Netflix: Do you share password with friends? In the UK you risk being convicted of fraud

Do you share the password with friends and family? Netflix is ​​soon preparing to evict you (or at least, evict freeloaders), while UK authorities may go a  little further: charge you with fraud.

 

The British Government has published new guidelines on intellectual property. There is obviously talk of rules to combat computer piracy, as well as the definition of concepts such as fair use. But there is a paragraph that has attracted the attention of the media: the one dedicated to sharing passwords to access VOD platforms, such as Netflix and Disney+.

An extremely common practice which, moreover, has been tacitly accepted for years by the same platforms, which have made sharing subscriptions one of their strong points to steal ground from Sky and traditional PPV television.

For the UK government, watching Netflix using a friend’s password is the same as pirating a movie using torrents. It is always a matter of latch use: the user is not paying for the service he uses and is also violating the terms and conditions of the service .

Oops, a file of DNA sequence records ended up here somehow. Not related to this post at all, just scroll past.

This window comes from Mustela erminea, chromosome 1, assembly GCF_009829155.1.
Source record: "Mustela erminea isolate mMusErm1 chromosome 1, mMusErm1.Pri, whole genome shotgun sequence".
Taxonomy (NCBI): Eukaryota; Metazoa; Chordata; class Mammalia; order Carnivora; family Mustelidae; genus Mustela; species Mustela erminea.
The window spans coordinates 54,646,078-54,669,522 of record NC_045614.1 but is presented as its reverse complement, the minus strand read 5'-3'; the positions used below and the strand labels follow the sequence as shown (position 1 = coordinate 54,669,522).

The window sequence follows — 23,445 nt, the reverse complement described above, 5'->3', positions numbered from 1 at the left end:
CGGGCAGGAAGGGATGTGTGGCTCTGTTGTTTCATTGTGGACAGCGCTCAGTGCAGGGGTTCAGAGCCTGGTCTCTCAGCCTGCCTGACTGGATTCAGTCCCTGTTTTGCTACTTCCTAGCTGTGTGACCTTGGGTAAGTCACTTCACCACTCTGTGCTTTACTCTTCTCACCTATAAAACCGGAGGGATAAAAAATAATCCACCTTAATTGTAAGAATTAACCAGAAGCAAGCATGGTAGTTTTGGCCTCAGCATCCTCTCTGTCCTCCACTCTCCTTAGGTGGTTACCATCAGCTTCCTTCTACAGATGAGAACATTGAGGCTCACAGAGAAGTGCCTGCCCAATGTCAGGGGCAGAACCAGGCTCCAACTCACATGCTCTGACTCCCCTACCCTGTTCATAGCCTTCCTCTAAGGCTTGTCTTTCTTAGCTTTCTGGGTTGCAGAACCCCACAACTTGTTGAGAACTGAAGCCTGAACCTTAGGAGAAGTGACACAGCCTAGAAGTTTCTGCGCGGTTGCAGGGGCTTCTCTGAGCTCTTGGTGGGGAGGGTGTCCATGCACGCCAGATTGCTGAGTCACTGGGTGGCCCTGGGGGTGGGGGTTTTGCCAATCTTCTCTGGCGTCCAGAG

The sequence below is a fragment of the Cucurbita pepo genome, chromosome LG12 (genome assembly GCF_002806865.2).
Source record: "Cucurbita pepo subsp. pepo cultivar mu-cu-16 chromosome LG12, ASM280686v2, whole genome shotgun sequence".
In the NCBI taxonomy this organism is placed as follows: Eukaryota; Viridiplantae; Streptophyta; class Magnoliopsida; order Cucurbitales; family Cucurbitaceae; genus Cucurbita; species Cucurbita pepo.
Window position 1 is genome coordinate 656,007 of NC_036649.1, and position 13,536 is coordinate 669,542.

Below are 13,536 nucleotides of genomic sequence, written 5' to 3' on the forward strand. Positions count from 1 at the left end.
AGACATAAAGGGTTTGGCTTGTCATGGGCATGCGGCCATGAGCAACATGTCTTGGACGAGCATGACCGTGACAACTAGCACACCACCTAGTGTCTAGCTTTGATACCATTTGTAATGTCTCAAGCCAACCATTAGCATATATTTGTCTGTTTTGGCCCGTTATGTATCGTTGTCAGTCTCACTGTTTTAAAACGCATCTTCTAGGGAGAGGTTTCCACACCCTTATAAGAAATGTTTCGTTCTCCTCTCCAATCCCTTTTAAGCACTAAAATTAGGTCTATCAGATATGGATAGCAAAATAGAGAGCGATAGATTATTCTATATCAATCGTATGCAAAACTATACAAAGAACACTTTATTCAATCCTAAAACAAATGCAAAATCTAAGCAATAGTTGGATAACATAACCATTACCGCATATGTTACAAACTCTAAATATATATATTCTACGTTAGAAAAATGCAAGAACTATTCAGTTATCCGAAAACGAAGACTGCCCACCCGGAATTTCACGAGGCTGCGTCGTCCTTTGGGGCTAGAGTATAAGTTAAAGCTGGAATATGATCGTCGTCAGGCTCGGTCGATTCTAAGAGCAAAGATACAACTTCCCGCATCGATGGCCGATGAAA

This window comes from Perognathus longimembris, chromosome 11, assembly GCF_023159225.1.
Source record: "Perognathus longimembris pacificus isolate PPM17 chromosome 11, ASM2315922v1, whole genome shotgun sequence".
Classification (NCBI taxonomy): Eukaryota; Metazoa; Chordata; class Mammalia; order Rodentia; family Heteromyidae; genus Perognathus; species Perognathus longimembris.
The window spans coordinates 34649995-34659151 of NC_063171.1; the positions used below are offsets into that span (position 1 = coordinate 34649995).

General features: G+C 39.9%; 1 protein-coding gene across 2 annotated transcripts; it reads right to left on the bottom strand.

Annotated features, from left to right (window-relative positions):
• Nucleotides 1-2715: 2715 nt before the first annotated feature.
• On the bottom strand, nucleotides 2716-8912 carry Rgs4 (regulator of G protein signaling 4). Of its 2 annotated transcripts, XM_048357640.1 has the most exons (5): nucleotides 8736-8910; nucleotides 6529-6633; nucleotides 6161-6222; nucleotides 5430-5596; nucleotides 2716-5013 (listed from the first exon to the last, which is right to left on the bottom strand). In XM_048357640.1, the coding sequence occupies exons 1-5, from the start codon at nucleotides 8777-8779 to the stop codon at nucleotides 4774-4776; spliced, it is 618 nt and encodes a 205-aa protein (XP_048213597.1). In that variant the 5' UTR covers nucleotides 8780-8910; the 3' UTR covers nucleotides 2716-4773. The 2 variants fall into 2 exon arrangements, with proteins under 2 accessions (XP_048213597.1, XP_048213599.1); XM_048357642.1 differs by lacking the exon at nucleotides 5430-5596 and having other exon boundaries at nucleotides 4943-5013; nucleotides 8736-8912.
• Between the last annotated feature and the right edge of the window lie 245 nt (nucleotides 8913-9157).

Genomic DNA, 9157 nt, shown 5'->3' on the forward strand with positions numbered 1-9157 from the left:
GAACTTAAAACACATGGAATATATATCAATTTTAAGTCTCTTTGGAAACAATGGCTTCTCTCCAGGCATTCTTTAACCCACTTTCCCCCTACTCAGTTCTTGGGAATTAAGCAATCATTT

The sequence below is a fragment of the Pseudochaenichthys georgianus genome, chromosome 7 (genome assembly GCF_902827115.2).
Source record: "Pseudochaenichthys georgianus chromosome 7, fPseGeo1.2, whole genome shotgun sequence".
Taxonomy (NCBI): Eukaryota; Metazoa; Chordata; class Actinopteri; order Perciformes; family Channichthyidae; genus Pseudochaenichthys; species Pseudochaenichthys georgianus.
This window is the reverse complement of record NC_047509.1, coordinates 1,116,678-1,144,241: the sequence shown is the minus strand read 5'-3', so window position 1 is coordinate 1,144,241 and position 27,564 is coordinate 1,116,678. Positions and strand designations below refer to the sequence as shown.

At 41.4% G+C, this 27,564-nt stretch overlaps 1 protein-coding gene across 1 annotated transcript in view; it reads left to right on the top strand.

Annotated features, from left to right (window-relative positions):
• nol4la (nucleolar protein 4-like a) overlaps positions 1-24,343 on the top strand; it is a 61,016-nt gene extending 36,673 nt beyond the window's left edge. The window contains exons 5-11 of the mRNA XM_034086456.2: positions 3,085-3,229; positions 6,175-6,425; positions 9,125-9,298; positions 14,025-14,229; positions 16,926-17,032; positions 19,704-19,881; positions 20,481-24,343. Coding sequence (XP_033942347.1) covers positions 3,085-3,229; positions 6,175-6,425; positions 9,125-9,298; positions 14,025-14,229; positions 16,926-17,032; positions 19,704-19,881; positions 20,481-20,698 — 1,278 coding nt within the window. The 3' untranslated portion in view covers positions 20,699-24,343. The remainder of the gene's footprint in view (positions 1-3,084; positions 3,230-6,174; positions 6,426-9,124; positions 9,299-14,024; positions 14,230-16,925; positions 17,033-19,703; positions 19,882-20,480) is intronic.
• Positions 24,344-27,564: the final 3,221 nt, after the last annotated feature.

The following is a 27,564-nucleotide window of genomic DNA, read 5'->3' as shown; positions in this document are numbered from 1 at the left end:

The guidelines go on to explain that free-wheeling users could even be prosecuted for the crime of fraud, because they would be maliciously violating the terms of the contract, creating economic damage to the company providing the service. In short, it goes to the criminal.

For the moment, Italians can sleep, if not peacefully, at least without the nightmare of prison: Netflix has already announced that starting from 2023 it will fight the practice of sharing passwords, but there are no criminal consequences for those who, up to now, took advantage of the flexibility of the service.

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